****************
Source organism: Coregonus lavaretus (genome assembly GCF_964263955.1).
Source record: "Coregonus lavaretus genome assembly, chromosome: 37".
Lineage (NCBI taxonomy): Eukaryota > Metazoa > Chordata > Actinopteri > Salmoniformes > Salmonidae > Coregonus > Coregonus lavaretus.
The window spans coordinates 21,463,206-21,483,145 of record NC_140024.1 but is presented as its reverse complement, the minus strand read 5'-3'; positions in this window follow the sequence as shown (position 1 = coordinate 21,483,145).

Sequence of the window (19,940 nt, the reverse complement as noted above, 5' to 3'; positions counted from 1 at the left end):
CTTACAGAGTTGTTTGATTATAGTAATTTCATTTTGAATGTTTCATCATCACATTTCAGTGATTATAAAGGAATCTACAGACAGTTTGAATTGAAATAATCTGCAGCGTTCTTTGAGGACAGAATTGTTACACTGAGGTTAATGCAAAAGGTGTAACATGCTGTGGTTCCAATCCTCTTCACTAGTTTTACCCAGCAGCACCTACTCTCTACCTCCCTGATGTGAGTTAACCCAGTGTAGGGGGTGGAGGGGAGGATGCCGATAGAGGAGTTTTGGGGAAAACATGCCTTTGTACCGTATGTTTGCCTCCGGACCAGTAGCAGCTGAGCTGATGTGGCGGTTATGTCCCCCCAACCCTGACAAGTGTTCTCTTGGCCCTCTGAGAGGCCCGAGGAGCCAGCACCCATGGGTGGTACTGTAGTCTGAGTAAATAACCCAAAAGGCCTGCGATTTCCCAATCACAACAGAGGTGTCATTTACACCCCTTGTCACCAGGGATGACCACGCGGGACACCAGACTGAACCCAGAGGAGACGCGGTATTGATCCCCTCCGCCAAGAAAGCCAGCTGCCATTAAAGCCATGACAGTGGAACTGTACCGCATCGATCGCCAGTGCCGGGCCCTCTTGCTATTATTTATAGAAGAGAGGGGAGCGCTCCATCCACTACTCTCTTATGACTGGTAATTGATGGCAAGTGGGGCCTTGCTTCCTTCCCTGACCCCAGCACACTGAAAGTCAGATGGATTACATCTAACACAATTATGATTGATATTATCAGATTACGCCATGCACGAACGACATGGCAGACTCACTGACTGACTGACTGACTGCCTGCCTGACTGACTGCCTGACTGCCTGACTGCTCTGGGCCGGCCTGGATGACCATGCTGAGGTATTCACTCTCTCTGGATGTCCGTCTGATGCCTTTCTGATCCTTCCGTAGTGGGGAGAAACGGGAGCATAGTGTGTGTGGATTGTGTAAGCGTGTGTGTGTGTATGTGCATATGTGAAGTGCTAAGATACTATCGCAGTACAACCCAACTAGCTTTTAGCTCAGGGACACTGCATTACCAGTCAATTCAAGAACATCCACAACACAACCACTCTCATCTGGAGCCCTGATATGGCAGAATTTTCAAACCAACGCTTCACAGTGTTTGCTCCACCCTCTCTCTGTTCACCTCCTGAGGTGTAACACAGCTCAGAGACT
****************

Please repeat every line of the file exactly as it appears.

Source organism: Coregonus lavaretus (genome assembly GCF_964263955.1).
Source record: "Coregonus lavaretus genome assembly, chromosome: 37".
Lineage (NCBI taxonomy): Eukaryota > Metazoa > Chordata > Actinopteri > Salmoniformes > Salmonidae > Coregonus > Coregonus lavaretus.
The window spans coordinates 21,463,206-21,483,145 of record NC_140024.1 but is presented as its reverse complement, the minus strand read 5'-3'; positions in this window follow the sequence as shown (position 1 = coordinate 21,483,145).

Sequence of the window (19,940 nt, the reverse complement as noted above, 5' to 3'; positions counted from 1 at the left end):
CTTACAGAGTTGTTTGATTATAGTAATTTCATTTTGAATGTTTCATCATCACATTTCAGTGATTATAAAGGAATCTACAGACAGTTTGAATTGAAATAATCTGCAGCGTTCTTTGAGGACAGAATTGTTACACTGAGGTTAATGCAAAAGGTGTAACATGCTGTGGTTCCAATCCTCTTCACTAGTTTTACCCAGCAGCACCTACTCTCTACCTCCCTGATGTGAGTTAACCCAGTGTAGGGGGTGGAGGGGAGGATGCCGATAGAGGAGTTTTGGGGAAAACATGCCTTTGTACCGTATGTTTGCCTCCGGACCAGTAGCAGCTGAGCTGATGTGGCGGTTATGTCCCCCCAACCCTGACAAGTGTTCTCTTGGCCCTCTGAGAGGCCCGAGGAGCCAGCACCCATGGGTGGTACTGTAGTCTGAGTAAATAACCCAAAAGGCCTGCGATTTCCCAATCACAACAGAGGTGTCATTTACACCCCTTGTCACCAGGGATGACCACGCGGGACACCAGACTGAACCCAGAGGAGACGCGGTATTGATCCCCTCCGCCAAGAAAGCCAGCTGCCATTAAAGCCATGACAGTGGAACTGTACCGCATCGATCGCCAGTGCCGGGCCCTCTTGCTATTATTTATAGAAGAGAGGGGAGCGCTCCATCCACTACTCTCTTATGACTGGTAATTGATGGCAAGTGGGGCCTTGCTTCCTTCCCTGACCCCAGCACACTGAAAGTCAGATGGATTACATCTAACACAATTATGATTGATATTATCAGATTACGCCATGCACGAACGACATGGCAGACTCACTGACTGACTGACTGACTGCCTGCCTGACTGACTGCCTGACTGCCTGACTGCTCTGGGCCGGCCTGGATGACCATGCTGAGGTATTCACTCTCTCTGGATGTCCGTCTGATGCCTTTCTGATCCTTCCGTAGTGGGGAGAAACGGGAGCATAGTGTGTGTGGATTGTGTAAGCGTGTGTGTGTGTATGTGCATATGTGAAGTGCTAAGATACTATCGCAGTACAACCCAACTAGCTTTTAGCTCAGGGACACTGCATTACCAGTCAATTCAAGAACATCCACAACACAACCACTCTCATCTGGAGCCCTGATATGGCAGAATTTTCAAACCAACGCTTCACAGTGTTTGCTCCACCCTCTCTCTGTTCACCTCCTGAGGTGTAACACAGCTCAGAGACT